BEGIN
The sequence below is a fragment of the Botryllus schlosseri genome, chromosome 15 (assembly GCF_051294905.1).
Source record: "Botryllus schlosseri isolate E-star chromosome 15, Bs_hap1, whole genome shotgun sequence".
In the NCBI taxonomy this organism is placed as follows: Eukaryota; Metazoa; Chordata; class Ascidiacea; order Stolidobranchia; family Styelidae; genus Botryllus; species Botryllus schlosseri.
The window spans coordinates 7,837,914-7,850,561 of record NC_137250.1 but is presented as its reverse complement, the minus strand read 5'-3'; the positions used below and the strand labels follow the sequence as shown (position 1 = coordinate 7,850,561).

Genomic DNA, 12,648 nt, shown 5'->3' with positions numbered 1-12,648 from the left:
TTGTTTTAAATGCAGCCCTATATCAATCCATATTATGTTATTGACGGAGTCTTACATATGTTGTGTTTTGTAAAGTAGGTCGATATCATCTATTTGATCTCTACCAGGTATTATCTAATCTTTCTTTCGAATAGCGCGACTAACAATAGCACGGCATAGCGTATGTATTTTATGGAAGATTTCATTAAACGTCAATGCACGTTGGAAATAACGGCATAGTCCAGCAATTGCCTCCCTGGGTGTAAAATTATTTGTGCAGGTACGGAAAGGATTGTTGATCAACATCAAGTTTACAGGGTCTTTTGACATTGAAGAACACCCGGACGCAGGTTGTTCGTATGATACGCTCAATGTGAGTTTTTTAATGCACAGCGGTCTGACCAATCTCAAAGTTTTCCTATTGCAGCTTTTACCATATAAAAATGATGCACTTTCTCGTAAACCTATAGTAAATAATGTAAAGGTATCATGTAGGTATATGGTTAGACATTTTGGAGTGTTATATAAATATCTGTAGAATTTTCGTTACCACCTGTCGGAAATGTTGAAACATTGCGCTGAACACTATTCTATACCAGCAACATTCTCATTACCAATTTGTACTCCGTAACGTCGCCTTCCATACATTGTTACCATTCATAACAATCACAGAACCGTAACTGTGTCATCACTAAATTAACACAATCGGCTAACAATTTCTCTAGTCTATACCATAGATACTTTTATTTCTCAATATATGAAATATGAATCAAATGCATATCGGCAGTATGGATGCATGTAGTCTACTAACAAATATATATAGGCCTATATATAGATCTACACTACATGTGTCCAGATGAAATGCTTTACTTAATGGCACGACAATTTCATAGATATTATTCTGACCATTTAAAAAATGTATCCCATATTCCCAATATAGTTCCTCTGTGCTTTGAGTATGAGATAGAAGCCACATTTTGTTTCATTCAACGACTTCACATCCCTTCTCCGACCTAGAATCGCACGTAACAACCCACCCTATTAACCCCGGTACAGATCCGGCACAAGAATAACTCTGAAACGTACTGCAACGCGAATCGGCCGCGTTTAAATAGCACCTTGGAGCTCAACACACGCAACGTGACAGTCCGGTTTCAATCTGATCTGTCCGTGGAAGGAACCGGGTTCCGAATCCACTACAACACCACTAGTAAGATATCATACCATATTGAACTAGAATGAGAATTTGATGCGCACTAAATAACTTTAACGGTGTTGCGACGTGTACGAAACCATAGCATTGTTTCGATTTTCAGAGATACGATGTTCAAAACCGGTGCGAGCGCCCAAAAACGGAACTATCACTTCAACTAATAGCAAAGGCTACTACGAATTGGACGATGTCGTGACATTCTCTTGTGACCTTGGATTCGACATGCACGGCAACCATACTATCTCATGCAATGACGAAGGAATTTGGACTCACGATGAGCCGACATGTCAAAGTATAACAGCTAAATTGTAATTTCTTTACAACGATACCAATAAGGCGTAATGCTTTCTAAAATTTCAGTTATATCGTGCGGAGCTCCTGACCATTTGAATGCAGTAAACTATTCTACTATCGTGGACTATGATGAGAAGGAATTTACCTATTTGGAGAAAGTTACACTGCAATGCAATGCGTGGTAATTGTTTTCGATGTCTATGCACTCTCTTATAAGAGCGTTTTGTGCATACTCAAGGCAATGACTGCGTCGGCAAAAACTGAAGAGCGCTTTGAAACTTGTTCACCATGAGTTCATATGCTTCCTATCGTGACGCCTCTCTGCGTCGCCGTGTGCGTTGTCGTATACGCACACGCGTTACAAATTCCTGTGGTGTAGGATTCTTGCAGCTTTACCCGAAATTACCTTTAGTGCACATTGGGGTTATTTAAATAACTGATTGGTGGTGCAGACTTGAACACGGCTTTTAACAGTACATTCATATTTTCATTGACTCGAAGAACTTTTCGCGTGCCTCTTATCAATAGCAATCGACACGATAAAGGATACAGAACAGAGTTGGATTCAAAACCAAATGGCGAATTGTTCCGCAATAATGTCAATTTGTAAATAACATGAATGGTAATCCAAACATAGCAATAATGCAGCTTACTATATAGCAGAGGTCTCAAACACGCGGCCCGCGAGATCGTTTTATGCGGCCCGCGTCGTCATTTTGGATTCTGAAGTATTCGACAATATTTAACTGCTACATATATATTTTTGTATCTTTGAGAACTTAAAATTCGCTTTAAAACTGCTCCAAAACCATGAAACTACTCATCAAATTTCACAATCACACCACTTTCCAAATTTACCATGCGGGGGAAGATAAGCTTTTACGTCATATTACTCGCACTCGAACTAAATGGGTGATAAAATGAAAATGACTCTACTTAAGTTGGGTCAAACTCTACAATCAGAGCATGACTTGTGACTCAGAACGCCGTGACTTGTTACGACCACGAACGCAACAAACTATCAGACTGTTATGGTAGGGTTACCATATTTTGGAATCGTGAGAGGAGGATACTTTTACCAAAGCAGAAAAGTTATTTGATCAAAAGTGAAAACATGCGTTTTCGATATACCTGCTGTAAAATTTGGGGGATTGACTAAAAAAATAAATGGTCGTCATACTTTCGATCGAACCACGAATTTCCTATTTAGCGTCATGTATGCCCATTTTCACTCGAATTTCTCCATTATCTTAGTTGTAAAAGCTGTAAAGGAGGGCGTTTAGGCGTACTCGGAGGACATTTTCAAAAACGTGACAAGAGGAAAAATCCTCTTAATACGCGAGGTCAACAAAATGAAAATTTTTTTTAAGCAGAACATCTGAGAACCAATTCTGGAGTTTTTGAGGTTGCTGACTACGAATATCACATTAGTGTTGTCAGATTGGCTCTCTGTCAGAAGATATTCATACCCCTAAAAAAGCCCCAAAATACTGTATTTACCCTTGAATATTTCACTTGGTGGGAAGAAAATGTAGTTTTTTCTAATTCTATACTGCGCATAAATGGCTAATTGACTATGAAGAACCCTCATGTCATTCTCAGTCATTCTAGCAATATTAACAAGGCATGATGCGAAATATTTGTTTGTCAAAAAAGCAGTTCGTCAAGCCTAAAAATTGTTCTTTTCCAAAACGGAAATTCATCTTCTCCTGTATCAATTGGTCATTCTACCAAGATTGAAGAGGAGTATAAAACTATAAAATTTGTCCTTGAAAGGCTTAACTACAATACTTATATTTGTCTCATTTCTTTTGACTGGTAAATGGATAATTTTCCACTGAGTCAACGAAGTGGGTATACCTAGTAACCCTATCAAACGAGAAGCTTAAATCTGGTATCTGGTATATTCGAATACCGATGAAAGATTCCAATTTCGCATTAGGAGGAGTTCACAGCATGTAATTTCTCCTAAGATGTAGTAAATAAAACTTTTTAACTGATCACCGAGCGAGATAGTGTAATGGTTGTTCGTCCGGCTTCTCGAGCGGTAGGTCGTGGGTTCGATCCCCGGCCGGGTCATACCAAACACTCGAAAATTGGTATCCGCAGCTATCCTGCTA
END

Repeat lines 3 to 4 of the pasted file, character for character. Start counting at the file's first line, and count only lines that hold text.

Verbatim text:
In the NCBI taxonomy this organism is placed as follows: Eukaryota; Metazoa; Chordata; class Ascidiacea; order Stolidobranchia; family Styelidae; genus Botryllus; species Botryllus schlosseri.
The window spans coordinates 7,837,914-7,850,561 of record NC_137250.1 but is presented as its reverse complement, the minus strand read 5'-3'; the positions used below and the strand labels follow the sequence as shown (position 1 = coordinate 7,850,561).